Christianity has its critics and always has. From the beginning it faced opposition from religious and political authorities, from cultural arbiters and from grassroots society. Paul noted that many of his fellow Jews considered the message of the cross unworthy of God and the Greeks dismissed it as foolish (1 Cor 1:18-25). The Romans disparaged Christians as “atheists” and “enemies of the human race.” And the cultured elite of the Empire considered it superstitious. Depending on the spirit of the times, the Christian faith has been attacked as rationally incoherent, historically false, politically subversive and morally bankrupt.
Christians have been characterized as backward, snobbish, clannish, cultish and self-righteous. If I may be allowed a broad judgment, it seems to me that in the first three centuries of the church the major criticisms of Christianity were moral in nature. Christianity was attacked as a corrupting influence on society that produced political subversion, social conflict and moral decline. And many of the early Christian apologists dealt with these charges in their writings.
At least since the Enlightenment, the dominant challenges to Christianity have been intellectual. Philosophers challenged the possibility and need for revealed religion. They focused their critique on the biblical miracles, dismissing them as myths, legends or lies. And historians challenged the authenticity and historical accuracy of the New Testament writings. After Darwin, many critics challenged the truth of divine creation and even denied the existence of God, urging that the theory of evolution removes the need for a supernatural explanation for life. Understandably most modern defenders of Christianity dealt primarily with these intellectual challenges. Answering the question “Is Christianity true?” has been the dominant concern of modern Christian apologetics.
But it seems to me that since the middle of the 20th century the apologetic situation of Christianity in the western world and particularly in the United States has changed dramatically. The most urgent question has shifted from “Is Christianity true” to “Is Christianity good?” Could we be returning to the situation that characterized the first three centuries of the church in which Christianity’s opponents ignored the question of truth and challenged Christianity’s goodness? Even in the modern era there has been an undercurrent of moral criticism of Christianity. Deism denied the need for a divinely revealed morality, and the Romantic Movement developed an individualistic and subjective definition of the good that justified transgressing moral conventions.
Karl Marx argued that Christianity justified suffering and oppression and robbed the majority of humanity of well-being in this life by promising rewards in the next life. Friedrich Nietzsche blasphemed Christianity as a slave religion, contending that its teaching about sin, compassion, humility and the need for forgiveness kept people from achieving their natural excellence. And Freud explained moral rules as rationalizations of irrational impulses buried deep in the human psyche.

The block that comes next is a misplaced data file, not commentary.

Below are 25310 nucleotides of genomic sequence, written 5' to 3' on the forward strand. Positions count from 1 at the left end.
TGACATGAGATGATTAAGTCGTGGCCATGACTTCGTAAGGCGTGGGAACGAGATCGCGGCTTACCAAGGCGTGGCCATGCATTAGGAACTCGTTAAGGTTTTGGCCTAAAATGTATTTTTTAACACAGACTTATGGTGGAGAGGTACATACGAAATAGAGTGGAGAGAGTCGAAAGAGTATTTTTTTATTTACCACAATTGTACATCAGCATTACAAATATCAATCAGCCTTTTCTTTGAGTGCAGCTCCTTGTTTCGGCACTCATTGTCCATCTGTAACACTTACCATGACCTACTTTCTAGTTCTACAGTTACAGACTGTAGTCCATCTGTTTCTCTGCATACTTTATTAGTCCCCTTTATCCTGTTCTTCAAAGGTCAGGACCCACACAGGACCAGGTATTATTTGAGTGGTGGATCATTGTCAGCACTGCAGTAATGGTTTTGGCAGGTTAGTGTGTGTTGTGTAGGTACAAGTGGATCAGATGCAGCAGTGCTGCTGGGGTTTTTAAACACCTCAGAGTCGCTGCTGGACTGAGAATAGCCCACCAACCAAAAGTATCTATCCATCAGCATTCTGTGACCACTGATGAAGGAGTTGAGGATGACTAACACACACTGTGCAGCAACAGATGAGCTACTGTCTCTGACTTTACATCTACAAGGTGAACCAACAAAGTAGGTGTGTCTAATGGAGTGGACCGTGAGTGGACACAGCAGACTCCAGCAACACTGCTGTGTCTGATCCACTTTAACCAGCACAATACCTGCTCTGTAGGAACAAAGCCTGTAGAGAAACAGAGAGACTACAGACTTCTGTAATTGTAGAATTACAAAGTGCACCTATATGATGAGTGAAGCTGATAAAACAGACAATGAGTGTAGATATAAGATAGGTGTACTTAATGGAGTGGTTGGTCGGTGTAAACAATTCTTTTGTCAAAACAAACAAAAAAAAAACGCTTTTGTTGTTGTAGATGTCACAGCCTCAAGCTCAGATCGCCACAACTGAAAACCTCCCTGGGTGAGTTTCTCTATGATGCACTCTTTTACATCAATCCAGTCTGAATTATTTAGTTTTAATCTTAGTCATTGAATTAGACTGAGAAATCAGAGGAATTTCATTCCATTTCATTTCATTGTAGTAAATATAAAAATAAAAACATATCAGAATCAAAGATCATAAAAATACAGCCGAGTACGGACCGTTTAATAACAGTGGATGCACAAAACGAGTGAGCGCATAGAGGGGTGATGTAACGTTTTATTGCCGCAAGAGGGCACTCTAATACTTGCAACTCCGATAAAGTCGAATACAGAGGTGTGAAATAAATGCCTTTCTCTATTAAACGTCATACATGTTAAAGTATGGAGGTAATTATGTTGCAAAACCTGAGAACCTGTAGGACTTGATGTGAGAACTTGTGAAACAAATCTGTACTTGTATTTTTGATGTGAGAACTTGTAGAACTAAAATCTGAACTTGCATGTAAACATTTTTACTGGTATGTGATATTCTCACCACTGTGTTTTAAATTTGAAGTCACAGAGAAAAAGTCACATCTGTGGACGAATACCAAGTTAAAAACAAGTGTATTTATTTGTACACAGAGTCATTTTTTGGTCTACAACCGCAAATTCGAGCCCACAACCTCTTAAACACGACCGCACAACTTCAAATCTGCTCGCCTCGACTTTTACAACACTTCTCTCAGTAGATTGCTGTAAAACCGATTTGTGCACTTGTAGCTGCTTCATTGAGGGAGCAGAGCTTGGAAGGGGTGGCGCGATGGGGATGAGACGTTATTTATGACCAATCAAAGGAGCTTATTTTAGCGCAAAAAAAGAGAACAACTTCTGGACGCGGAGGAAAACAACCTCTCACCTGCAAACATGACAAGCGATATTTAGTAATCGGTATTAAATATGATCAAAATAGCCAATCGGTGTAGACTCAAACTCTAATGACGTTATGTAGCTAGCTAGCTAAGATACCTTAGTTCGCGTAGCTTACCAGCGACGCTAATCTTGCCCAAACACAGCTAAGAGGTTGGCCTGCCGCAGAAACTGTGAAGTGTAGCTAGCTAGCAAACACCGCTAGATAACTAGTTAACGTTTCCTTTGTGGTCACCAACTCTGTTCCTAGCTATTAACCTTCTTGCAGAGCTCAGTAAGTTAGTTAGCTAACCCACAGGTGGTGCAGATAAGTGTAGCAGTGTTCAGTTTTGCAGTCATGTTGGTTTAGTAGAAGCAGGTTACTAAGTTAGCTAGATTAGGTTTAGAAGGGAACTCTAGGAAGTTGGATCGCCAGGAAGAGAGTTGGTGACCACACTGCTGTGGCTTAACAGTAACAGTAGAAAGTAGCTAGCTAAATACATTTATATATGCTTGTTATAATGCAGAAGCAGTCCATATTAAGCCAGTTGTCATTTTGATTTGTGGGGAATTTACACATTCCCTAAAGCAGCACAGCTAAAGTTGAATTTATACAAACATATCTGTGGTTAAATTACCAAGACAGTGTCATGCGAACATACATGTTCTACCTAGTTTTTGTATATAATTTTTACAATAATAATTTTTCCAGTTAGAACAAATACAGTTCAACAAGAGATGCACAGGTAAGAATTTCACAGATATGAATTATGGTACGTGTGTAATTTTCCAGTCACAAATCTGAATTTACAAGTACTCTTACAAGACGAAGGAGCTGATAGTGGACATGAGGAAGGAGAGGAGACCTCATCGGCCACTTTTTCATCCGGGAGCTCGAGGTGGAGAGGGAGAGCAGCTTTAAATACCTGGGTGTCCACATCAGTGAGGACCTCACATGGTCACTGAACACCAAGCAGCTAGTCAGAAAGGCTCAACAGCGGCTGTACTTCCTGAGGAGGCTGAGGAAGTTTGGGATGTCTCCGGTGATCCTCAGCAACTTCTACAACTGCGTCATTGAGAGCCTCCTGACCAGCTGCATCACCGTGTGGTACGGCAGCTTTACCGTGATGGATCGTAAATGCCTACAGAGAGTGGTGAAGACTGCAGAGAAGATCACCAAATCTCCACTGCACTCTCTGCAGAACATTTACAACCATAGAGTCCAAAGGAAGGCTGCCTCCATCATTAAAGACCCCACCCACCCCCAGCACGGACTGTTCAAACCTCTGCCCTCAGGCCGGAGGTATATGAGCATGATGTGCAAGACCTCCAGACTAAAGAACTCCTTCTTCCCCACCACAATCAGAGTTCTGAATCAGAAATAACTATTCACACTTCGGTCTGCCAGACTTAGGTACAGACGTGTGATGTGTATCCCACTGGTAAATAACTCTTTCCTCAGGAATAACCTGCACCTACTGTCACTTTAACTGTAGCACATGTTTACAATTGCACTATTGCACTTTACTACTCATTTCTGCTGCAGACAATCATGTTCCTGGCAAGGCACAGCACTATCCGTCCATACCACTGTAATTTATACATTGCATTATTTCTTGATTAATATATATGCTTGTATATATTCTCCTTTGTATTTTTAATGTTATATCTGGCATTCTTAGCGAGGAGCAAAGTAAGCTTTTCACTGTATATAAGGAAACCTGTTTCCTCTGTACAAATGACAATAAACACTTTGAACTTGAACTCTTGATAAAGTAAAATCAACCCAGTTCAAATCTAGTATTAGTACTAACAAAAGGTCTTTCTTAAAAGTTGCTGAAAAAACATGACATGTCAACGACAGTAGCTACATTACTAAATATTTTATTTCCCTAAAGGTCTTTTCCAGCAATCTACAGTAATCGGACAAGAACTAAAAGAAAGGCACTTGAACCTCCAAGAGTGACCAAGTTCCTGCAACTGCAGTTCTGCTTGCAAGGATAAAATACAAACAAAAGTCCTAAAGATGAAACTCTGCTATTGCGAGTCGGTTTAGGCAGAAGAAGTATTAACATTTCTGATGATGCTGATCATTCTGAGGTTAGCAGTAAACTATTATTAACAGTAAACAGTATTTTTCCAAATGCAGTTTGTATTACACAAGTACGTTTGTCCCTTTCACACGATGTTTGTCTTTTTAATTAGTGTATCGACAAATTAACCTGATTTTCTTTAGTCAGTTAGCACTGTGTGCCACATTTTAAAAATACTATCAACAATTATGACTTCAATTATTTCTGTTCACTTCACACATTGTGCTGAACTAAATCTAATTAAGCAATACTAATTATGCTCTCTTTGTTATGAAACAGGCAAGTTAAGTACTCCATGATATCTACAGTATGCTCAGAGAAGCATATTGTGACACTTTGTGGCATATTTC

The so-called “sexual revolution” of the 1960s brought to the surface the undercurrent of Romanticism that has always been just under the surface in American culture. It rebelled against the conventional moralism of respectable society, adopting the Romantic definition of the good as individualistic and subjective. It manifested itself most visibly in the youth culture of drugs, free love and rock ‘n’ roll. And the postmodernism of the 1980s borrowed from Marx, Nietzsche and Freud—the so-called “masters of suspicion”—to ground the instinctive moral rebellion manifested in the sexual revolution in a theory of deconstruction and suspicion. This theory interprets all truth claims, social structures, moral rules, esthetic norms, religious beliefs—that is, any objective construct whereby one person or group sets the rules for other persons or groups—as manifestations of the hidden desire for domination.
This is the situation in which Christians must proclaim, explain and defend the Christian vision of life today. You may think I am too pessimistic, that there are many people in the United States, perhaps the majority, who have not adopted moral nihilism as a philosophy of life. You are probably correct about the number of thoroughly consistent nihilists: there are relatively few. But the metric by which I am measuring the moral situation is different. I am gauging the situation by two symptoms that I think indicate an underlying crisis:
(1) How many people do you know who can give a coherent moral explanation for rightness or wrongness, goodness or badness of a particular moral belief they hold? Don’t most people, Christians as well as non Christians, simply appeal to their feelings and choices to justify their moral beliefs? But such justifications merely imitate the nihilistic culture; for that is how it justifies its rebellion against moral rules it doesn’t like!
(2) Imagine yourself standing before a group of your contemporaries, whether the group is chosen at random from society or is comprised of people from your church. Now what reaction would you expect to receive if you argued from a natural or revealed moral law that a certain behavior—especially if it is connected to the sexual revolution in any way—is immoral, that measured by an objective moral standard the behavior is wrong and bad? I think you know the answer to these questions. Modern people, including church-goers, have lost confidence that there is a moral order, that there is a way we are supposed to live our lives.
And, if Christians nevertheless assert such a moral order we will likely face something like what our brothers and sisters faced in the first three centuries. Are we ready?
Next week we begin to explore the vocabulary in which moral discussions are conducted: good, bad, right, wrong, justice, and more.